Practiced for thousands of years, this time-tested therapy can be part of a panchakarma program or a stand-alone treatment.  Like neti, nasya can also be self-administered as well. Incorporated into a daily routine or dinacharya using tri-doshic or non-herbal oils to help keep the nasal cavity decongested and moist.  For those with long-term sinus issues, congestion, colds, muscular tension or experiencing high-stress, nervous disorders, nasya administered via an Ayurveda practitioner, panchakarma therapist or vadiya (Ayurveda physician) is recommended for maximum benefits.


Protection: Using oil in the nose lubricates the nasal cavity and sinuses, offering protection from the recycled air, and creating a barrier against pollen and environmental pollutants.

Breath Deeper: Nasya fosters deep inhalation by opening up the nasal passage, allowing prana to flow, aiding in relaxation, releasing stress, and clearing blocked energy.

Clear Blockages: The oil clears stagnation from dry accumulated mucous and relieves congestion, opening up the nasal passages, sharpening the sense of smell, and reactivating breathing through the nose.

Think Clearer: Because the nose serves as the gateway to the head, keeping the nasal passages well hydrated promotes mental clarity, sharpens the memory, and aids in creating emotional stability.

Relieve Dryness: Regular application of nasya oil relieves dryness, nourishes the nervous system, eases tension in the head, neck, throat, and jaw, and fosters calming, stable energy.


  1. Comfortably lay down on your back either on a bed, long couch or the floor. Then tilt your head back as far as it will go. Without the neck, feeling stressed. The aim is to have the nostrils face the ceiling. For neck support, place a small pillow beneath your neck or a rolled up towel.
  2. If desired, take a small amount of a breath free balm or a warming oil like sesame, and gently with some pressure massage the forehead, eyebrows, and sinus area (cheeks). starting inward and working your way out.  This helps prep the area, promotes circulation and loosens accumulated mucous.
  3. With your head tilted back, place 3–5 drops of nasya oil at the base of each nostril. Trying to prevent the dropper from entering the nose. This helps to keep the dropper uncontaminated.
  4. Then take a big sniff to allow the oil to enter deep into the nostrils. Lubricating and coating them. Take a couple more breaths while closing one nostril at a time.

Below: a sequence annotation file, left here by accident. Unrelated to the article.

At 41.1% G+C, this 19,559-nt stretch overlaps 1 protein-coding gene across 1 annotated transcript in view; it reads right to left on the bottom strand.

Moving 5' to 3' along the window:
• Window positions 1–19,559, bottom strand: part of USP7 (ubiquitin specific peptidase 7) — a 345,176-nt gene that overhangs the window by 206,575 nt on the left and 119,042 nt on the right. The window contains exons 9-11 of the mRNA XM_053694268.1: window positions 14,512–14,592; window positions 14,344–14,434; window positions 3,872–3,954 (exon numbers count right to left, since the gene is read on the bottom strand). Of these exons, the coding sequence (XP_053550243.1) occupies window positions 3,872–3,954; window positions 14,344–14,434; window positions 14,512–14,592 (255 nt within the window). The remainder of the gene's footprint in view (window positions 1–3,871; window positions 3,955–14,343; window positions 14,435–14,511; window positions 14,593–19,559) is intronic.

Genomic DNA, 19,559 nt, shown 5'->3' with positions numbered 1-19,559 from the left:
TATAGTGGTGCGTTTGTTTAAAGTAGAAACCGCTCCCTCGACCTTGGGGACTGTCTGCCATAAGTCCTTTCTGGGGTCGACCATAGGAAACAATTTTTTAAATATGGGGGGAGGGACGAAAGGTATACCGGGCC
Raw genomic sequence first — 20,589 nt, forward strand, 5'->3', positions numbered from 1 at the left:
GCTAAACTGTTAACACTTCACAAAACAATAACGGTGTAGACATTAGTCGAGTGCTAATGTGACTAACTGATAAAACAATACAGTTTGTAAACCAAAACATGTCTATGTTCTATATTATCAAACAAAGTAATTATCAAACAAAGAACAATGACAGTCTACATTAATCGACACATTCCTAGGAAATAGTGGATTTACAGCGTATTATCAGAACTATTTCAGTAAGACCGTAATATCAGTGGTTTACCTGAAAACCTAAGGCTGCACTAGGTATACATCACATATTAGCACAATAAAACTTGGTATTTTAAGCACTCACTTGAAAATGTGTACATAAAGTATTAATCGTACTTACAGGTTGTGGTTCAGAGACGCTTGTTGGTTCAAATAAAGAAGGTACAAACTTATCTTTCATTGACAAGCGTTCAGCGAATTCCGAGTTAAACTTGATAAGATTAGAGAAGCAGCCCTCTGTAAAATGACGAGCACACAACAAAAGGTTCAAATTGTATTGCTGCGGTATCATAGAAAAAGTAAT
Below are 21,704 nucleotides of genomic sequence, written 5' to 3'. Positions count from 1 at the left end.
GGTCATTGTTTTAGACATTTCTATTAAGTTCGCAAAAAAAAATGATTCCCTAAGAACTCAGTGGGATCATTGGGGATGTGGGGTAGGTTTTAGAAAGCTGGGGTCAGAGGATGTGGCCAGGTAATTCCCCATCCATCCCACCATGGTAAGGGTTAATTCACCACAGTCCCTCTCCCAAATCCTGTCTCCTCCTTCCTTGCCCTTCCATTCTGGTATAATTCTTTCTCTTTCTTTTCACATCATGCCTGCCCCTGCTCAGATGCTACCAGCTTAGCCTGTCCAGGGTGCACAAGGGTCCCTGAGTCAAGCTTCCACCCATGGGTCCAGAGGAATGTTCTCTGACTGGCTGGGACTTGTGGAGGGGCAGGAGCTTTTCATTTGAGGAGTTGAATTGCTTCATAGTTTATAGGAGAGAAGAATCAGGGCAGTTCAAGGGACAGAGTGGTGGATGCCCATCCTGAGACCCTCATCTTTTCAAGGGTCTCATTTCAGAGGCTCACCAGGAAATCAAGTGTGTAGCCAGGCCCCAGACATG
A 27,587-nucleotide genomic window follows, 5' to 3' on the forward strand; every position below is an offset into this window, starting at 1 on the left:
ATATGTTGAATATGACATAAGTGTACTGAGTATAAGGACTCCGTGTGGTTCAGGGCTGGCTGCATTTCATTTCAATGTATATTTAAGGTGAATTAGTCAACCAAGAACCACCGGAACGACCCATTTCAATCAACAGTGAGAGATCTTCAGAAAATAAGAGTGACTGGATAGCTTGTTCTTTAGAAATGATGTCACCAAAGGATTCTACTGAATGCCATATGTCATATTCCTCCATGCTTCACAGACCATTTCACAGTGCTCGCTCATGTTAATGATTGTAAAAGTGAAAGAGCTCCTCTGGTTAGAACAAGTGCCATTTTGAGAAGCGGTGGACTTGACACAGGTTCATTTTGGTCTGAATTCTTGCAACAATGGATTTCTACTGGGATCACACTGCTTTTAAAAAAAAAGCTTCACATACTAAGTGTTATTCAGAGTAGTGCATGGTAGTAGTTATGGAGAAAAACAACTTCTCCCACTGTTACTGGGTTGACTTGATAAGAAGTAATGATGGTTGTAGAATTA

5. Then breath normally to allow the oil to absorb while gently massaging the nose and sinus for a couple minutes to support absorption, if desired.

Watch this demo video from our friends at Banyan Botanicals


Nasya offers support for imbalances related to prana vayu, sadhaka pitta, and tarpaka kapha—the three sub-doshas that govern inhalation, processing emotions, and lubrication. Prana is the movement, sadhaka is transformation, and tarpaka is protective nourishment. All three of these sub-doshas are important to the function of the brain. They work individually while being interconnected. When one is out of balance, the other two could be impacted and vice versa.

For example, if there is sinus congestion from excess kapha (sticky, mucous), it could hinder the flow of prana (air), causing neck stiffness or mental unclarity. Impacting our ability to concentrate or discern our thoughts. The inability to breath, smell, or sleep can lead to frustration, impacting overall mood. Nasya offers support as the therapy quickly reaches the imbalanced sub-doshas.

Prana Vayu

When prana vayu is out of balance, a person may experience anxiety, insomnia, inability to concentrate, and neurological disorders. Prana vayu is located in the cranial cavity. It moves downward and inward in the head and is responsible for inhalation and the movement of the mind, which includes our perception, sensations, feelings, thoughts, and emotions. How prana vayu flows is determined by our thoughts and it plays a role in our emotional response. If the mind has excess movement, is unstable, or there is excess dryness in the body, it can disturb the nervous system. This can impact how we breathe and, in turn, affect the flow of prana throughout our body.

Sadhaka Pitta

Sadhaka pitta is the caretaker of the heart and the seat of consciousness and resides in the brain and the heart. This sub-dosha is responsible for knowledge, understanding, and comprehension. It helps to intellectually process our thoughts, feelings, and emotions by transforming and digesting them to help prevent emotional blocks. Through the heart, it fosters compassion, understanding, and sharing the manifestations of love. When out of balance, there could be challenges with digesting thoughts and emotions, the ability to discern, overwhelming fear, anger, attachment, and difficulties related to memory.

Tarpaka Kapha

Tarpaka kapha nourishes the brain, where it is predominantly present in the white matter. It is also present in the cerebrospinal fluid which surrounds the soft brain tissue and the spinal cord. For the nerve cells, tarpaka kapha provides nourishment and fosters contentment. It is also a protective layer that lubricates the sinuses and nasal cavity. With its ability to retain and record, tarpaka kapha holds on to memories that can either protect us or, when out of balance, they can crystallize, making it challenging to shift thoughts (prana), transform emotions (pitta), or change old patterns. When out of balance, tarpaka kapha holds on to negative memories, fosters stagnation, creates congestion and dry sinuses, dulls the sense of smell, and can lead to memory loss, lethargy, sadness, and emotional instability.